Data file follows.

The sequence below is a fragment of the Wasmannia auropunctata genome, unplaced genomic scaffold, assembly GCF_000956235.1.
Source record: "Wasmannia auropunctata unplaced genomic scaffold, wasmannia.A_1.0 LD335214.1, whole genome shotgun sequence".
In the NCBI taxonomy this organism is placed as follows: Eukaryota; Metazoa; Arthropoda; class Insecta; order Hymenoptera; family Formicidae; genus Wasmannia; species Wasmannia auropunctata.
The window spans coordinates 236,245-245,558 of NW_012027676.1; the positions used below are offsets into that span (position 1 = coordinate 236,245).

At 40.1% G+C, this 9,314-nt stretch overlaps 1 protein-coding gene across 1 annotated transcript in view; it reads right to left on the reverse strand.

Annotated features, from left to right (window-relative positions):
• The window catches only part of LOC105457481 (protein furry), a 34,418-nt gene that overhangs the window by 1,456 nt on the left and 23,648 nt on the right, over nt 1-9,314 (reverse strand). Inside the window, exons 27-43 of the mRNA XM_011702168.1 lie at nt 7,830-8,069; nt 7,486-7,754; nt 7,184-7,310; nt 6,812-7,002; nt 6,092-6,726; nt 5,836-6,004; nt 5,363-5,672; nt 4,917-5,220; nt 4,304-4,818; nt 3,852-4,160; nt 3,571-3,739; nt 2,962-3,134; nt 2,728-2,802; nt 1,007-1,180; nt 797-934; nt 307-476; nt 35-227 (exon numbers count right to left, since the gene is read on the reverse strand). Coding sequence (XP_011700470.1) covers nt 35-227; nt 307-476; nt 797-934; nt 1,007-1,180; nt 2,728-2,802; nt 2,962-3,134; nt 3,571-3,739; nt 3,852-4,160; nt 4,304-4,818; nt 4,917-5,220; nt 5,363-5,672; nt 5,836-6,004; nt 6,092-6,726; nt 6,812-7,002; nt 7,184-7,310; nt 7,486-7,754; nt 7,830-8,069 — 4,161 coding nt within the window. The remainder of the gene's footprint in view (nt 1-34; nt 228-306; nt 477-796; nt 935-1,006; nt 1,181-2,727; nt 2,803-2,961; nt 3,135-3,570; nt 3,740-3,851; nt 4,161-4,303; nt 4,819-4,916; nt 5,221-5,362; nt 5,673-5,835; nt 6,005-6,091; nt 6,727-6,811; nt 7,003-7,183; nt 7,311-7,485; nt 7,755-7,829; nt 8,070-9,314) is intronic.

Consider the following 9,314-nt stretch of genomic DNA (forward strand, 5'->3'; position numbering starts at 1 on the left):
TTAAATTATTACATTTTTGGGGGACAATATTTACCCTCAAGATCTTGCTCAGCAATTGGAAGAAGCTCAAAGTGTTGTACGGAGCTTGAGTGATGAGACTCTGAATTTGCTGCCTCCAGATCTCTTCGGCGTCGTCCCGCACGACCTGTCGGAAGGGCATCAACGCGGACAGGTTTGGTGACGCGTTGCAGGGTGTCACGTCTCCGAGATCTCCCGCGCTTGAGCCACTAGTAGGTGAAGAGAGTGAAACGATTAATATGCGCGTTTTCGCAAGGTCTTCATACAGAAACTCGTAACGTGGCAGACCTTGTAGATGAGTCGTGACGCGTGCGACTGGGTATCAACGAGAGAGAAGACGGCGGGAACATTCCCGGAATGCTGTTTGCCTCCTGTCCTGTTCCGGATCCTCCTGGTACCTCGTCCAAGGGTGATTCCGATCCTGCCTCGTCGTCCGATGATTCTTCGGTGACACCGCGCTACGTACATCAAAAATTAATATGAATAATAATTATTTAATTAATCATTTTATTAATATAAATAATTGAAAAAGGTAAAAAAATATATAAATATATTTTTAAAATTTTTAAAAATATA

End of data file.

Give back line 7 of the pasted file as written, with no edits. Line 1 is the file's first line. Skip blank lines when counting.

• The window catches only part of LOC105457481 (protein furry), a 34,418-nt gene that overhangs the window by 1,456 nt on the left and 23,648 nt on the right, over nt 1-9,314 (reverse strand). Inside the window, exons 27-43 of the mRNA XM_011702168.1 lie at nt 7,830-8,069; nt 7,486-7,754; nt 7,184-7,310; nt 6,812-7,002; nt 6,092-6,726; nt 5,836-6,004; nt 5,363-5,672; nt 4,917-5,220; nt 4,304-4,818; nt 3,852-4,160; nt 3,571-3,739; nt 2,962-3,134; nt 2,728-2,802; nt 1,007-1,180; nt 797-934; nt 307-476; nt 35-227 (exon numbers count right to left, since the gene is read on the reverse strand). Coding sequence (XP_011700470.1) covers nt 35-227; nt 307-476; nt 797-934; nt 1,007-1,180; nt 2,728-2,802; nt 2,962-3,134; nt 3,571-3,739; nt 3,852-4,160; nt 4,304-4,818; nt 4,917-5,220; nt 5,363-5,672; nt 5,836-6,004; nt 6,092-6,726; nt 6,812-7,002; nt 7,184-7,310; nt 7,486-7,754; nt 7,830-8,069 — 4,161 coding nt within the window. The remainder of the gene's footprint in view (nt 1-34; nt 228-306; nt 477-796; nt 935-1,006; nt 1,181-2,727; nt 2,803-2,961; nt 3,135-3,570; nt 3,740-3,851; nt 4,161-4,303; nt 4,819-4,916; nt 5,221-5,362; nt 5,673-5,835; nt 6,005-6,091; nt 6,727-6,811; nt 7,003-7,183; nt 7,311-7,485; nt 7,755-7,829; nt 8,070-9,314) is intronic.